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Steinsaltz

GEMARA: The mishna states that when the High Priest recites his confession, the bull stands between the Entrance Hall to the Sanctuary and the altar, and elsewhere (41b) it is stated that the bull is slaughtered at the place where the confession is recited. Apparently, the place where the confession is recited must be considered north. The Gemara clarifies: About whom did you learn that he said that the area between the Entrance Hall and the altar is considered north and is therefore a valid location for slaughtering offerings of the most sacred order, based on the verse written with regard to the burnt-offering: “On the side of the altar northward” (Leviticus 1:11)?

It is Rabbi Elazar, son of Rabbi Shimon, as it was taught in a baraita: What is the north? It is the area from the northern wall of the altar until the wall of the Temple courtyard. And opposite the entire altar is also considered north; this is the statement of Rabbi Yosei, son of Rabbi Yehuda. And Rabbi Elazar, son of Rabbi Shimon, adds even the area between the Entrance Hall and the altar to the area that is considered north. Rabbi Yehuda HaNasi adds that even the areas to the north in the place where the priests walk, and even areas to the north in the place where the Israelites walk, are considered north in terms of the halakha of slaughtering offerings. However, everyone agrees that the area from the chamber of the knives and inward, which is an area off to the side, is unfit for slaughtering offerings of the most sacred order, as it is not visible from the altar.

The Gemara suggests: Let us say that the mishna is in accordance with the opinion of Rabbi Elazar, son of Rabbi Shimon, and not in accordance with the opinion of Rabbi Yehuda HaNasi. The Gemara rejects this: Even if you say that the mishna is in accordance with the opinion of Rabbi Yehuda HaNasi, now, does Rabbi Yehuda HaNasi add only to the statement of Rabbi Yosei, son of Rabbi Yehuda, but does not add to the statement of Rabbi Elazar, son of Rabbi Shimon? After all, the area deemed north according to Rabbi Elazar, son of Rabbi Shimon, is included in the area deemed north by Rabbi Yehuda HaNasi. Therefore, the mishna could be in accordance with the opinion of Rabbi Yehuda HaNasi as well.

The Gemara reformulates its suggestion: This is what we are saying: If the mishna were in accordance with the opinion of Rabbi Yehuda HaNasi, who holds that the entire courtyard is considered north, let us stand the bull anywhere in the entire courtyard and not necessarily between the Entrance Hall and the altar. The Gemara rejects this: Rather, what do you suggest? The mishna is only in accordance with the opinion of Rabbi Elazar, son of Rabbi Shimon? According to his opinion one could suggest: And let us stand the bull between the altar and the wall, as everyone agrees that this area is considered north.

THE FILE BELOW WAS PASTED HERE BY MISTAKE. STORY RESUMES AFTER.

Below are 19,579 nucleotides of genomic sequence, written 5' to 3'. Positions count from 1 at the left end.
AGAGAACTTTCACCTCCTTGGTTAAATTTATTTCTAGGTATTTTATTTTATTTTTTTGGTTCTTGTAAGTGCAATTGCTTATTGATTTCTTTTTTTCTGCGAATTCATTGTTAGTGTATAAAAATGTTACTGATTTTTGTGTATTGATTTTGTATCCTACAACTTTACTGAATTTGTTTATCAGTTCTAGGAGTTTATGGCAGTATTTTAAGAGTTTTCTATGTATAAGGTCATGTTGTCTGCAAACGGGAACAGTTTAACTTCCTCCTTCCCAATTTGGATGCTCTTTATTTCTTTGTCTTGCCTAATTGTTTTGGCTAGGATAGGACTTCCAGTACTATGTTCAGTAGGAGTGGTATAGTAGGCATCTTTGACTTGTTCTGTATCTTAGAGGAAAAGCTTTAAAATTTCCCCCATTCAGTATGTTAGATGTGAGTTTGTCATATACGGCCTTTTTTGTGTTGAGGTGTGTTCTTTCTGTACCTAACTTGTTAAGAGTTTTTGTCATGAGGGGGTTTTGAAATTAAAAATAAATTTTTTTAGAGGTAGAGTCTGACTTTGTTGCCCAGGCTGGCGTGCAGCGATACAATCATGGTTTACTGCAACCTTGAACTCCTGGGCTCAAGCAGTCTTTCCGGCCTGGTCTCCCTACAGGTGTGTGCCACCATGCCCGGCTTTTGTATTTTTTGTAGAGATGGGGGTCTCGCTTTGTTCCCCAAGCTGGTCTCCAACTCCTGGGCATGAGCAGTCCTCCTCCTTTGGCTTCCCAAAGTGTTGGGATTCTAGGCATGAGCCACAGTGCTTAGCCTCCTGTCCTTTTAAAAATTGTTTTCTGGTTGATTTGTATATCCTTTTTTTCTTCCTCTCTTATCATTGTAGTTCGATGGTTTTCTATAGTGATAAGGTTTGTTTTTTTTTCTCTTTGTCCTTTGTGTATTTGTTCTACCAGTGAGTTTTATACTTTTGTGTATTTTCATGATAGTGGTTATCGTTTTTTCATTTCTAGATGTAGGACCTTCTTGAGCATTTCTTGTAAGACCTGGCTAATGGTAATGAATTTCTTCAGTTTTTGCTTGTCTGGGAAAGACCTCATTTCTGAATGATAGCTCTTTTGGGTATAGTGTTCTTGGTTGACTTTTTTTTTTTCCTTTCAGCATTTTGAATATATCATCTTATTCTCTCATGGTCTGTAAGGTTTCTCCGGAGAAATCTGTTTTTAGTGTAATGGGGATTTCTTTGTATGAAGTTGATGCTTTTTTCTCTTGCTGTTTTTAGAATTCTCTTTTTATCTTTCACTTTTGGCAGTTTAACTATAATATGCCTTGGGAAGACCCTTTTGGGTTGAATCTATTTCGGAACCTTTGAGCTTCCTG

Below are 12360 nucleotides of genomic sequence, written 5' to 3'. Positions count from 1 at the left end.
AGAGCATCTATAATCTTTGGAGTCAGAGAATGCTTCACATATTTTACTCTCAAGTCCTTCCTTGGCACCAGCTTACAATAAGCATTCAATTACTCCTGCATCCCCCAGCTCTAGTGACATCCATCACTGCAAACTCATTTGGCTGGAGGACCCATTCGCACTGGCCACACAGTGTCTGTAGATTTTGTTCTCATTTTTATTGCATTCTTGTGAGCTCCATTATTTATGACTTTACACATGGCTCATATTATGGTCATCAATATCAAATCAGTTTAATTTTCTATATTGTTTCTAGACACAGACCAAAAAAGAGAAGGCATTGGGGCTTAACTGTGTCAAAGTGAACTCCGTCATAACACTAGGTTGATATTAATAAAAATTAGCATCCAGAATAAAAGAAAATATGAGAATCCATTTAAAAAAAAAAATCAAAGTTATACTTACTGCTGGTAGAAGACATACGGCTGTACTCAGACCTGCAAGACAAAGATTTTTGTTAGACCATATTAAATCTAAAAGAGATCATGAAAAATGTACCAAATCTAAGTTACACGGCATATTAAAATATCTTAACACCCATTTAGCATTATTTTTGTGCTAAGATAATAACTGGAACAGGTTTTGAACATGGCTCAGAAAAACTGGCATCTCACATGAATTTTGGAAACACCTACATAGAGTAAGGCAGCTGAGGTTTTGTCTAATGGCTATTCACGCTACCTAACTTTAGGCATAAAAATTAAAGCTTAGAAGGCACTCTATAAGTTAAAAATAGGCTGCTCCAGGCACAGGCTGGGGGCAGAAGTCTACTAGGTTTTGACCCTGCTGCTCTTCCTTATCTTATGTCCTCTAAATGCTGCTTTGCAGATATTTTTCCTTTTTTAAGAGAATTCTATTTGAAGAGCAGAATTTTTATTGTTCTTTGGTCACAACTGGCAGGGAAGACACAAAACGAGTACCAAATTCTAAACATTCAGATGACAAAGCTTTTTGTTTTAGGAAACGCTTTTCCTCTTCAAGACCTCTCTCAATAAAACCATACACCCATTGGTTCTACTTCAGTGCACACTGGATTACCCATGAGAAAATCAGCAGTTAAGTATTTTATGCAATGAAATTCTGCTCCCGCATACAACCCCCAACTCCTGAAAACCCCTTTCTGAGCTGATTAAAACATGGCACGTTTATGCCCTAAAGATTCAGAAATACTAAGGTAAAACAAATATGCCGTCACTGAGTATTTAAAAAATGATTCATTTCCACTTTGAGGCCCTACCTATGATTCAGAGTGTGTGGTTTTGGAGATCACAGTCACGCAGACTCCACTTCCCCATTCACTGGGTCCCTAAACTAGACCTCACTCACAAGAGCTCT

Rather, what have you to say to explain why the bull is positioned specifically between the Entrance Hall and the altar? It is due to the weakness of the High Priest, so that he need not exert himself and walk long distances on Yom Kippur. According to Rabbi Yehuda HaNasi as well, it is due to the weakness of the High Priest that the bull is positioned specifically there, although it is permitted to position the bull anywhere in the courtyard.

§ The mishna continues: The head of the bull was facing to the south and its face was facing to the west. The Gemara asks: Under what circumstances can a case be found where its head is toward one direction and its face is toward another? Rav said: It is a case where the animal is standing north-south and it turns its head and faces west. The Gemara asks: And let us stand it straight east-west with its back to the altar and its head facing the Sanctuary. Abaye said: It is prohibited due to a decree lest the bull defecate opposite the altar, which is a display of contempt for the altar.

The Sages taught: How does the priest place his hands on the offering? In the offerings of the most sacred order, the animal stands in the north of the courtyard and its face is to the west, and the one who is placing his hands stands to the east of the offering and his face is to the west, and he places his two hands between the two horns of the offering, provided that nothing interposes between his hands and the offering. And he confesses his sins. If the confession is over a sin-offering, he confesses the transgression for which he is bringing the sin-offering, i.e., unwitting violation of a prohibition punishable by karet. And over a guilt-offering he confesses the transgression for which he is bringing the guilt-offering, e.g., theft or misuse of consecrated property. And over a burnt-offering, with regard to which the Torah does not specify for which transgressions it is brought, he confesses the sin of not leaving gleanings, forgotten sheaves, and produce of the corners [pe’a], as well as not separating poor man’s tithe. This is the statement of Rabbi Yosei HaGelili.

Rabbi Akiva says: A burnt-offering is brought only over the failure to fulfill a positive mitzva and over violation of a prohibition that after violation is transformed into a positive mitzva. This refers to all prohibitions followed by positive mitzvot intended to rectify them; e.g., the prohibition against robbery is followed in the Torah by a positive mitzva for the robber to return the object that he stole. These transgressions are not punishable by lashes nor does a human court administer any other form of penalty. However, a burnt-offering is required in order to gain divine atonement for the sinner.

The Gemara asks: With regard to what principle do they disagree? Rabbi Yirmeya said:

Talmud - Bavli - The William Davidson digital edition of the Koren No=C3=A9 Talmud
with commentary by Rabbi Adin Steinsaltz Even-Israel (CC-BY-NC 4.0)
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